Wenz, J., H.N. Storteboom, and J.G. Davis. 2015. Effects of enhanced mixing and minimal CO2 supplementation on biomass and nitrogen concentration in a nitrogen-fixing Anabaena sp. Cyanobacteria biofertilizer production culture. Proc. of the Western Nutrient Management Conference; March 5-6 in Reno, NV.
Wickham, A., and J.G. Davis. 2015. Effect of liquid organic fertilizers and seaweed extract on Daucus carota var. Sativus growth characteristics. Proc. of the Western Nutrient Management Conference; March 5-6 in Reno, NV.
Sukor, A., and J.G. Davis. 2014. Influence of commercial organic and cyanobacterial fertilizers on yield and nitrogen use efficiency of lettuce and sweet corn. Paper 164-11. Soil Science Society of America Annual Meeting; Nov. 2-5, 2014 in Long Beach, CA.
Toonsiri, P. S.J. DelGrosso, J.G. Davis, A. Sukor, M. Smith, and M. Reyes-Fox. 2014. Comparison of organic fertilizer effects on nitrous oxide (N2O) and carbon dioxide (CO2) emissions from a lettuce field.Paper 164-10. Soil Science Society of America Annual Meeting; Nov. 2-5, 2014 in Long Beach, CA.
Davis, J.G., H. Storteboom, and M.S. Massey. 2015. Developing an organic on-farm bio-fertilizer production system using cyanobacteria. Organic Agriculture Research Symposium; February 25-26, 2015 in Lacrosse, WI.
Davis, J.G. 2014. CSU Team Begins Testing of On-farm Bio-Fertilizer Production on Local Orchards. Fruit Facts May 2014. Colorado State University Western Colorado Research Center. Grand Junction, CO.
Davis, J.G. 2014. CSU Soil Fertility Team Testing On-Farm Bio?Fertilizer Production for High?Value Crops. Southeast Farm and Ranch Newsletter October 2014. Colorado State University Cooperative Extension Southeast Area. Lamar, CO.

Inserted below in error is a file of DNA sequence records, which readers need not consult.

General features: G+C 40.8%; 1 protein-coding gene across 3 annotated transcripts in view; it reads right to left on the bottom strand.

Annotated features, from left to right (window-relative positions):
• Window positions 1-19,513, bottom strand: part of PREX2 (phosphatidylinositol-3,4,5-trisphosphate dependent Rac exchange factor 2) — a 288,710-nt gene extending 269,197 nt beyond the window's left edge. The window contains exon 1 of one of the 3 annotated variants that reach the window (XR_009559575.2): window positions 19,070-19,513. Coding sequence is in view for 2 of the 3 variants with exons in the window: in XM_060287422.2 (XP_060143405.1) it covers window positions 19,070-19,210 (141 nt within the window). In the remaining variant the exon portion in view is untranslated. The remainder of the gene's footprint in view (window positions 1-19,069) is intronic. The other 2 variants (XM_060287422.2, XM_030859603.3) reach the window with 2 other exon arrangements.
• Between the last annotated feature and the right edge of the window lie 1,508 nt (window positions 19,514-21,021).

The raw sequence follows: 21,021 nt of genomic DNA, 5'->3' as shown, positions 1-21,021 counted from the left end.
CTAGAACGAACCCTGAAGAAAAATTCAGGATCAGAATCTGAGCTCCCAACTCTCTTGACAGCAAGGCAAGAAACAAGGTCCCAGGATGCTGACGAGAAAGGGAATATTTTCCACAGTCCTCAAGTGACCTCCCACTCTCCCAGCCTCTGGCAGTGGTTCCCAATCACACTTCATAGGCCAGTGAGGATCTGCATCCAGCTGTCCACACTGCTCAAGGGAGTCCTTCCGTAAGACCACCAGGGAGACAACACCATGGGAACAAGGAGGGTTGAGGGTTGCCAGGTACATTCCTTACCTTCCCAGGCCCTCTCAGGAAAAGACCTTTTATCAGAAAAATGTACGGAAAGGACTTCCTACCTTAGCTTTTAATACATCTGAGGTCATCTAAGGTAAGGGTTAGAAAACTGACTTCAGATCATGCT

Sterle, D., and J.G. Davis. 2015. On-farm Cyano-fertilizer Production and Use in West Slope Peach Orchards. Western Colorado Horticulture Conference, Grand Junction, CO, January 15, 2015.
Davis, J.G. 2015. Organic Fertilizer Comparisons, Texas Organic Farmers and Gardeners Association, San Antonio, TX, January 30-31, 2015.
Davis, J.G. 2015. On-farm Production and Use of Algae as Fertilizer, New Mexico Organic Farming Conference, Albuquerque, NM, February 20-21, 2015.
Davis, J.G. 2015. Developing an Organic On-Farm Bio-fertilizer Production System using Cyanobacteria, Organicology, Portland, OR, February 6-7, 2015.
Davis, J.G. 2015. Developing an Organic On-Farm Bio-fertilizer Production System using Cyanobacteria, Midwest Organic and Sustainable Education Service (MOSES) Organic Farming Conference, Lacrosse, WI, February 26-28, 2015.
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Ela Family Farms
30753 L Rd.
Hotchkiss, CO 81419
Office Phone: 9708723488
Spring Kite Farm
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Fort Collins, CO 80526
Office Phone: 9706580938
Happy Heart Farm
2820 W. Elizabeth St.
Fort Collins, CO 80521
Office Phone: 9702193728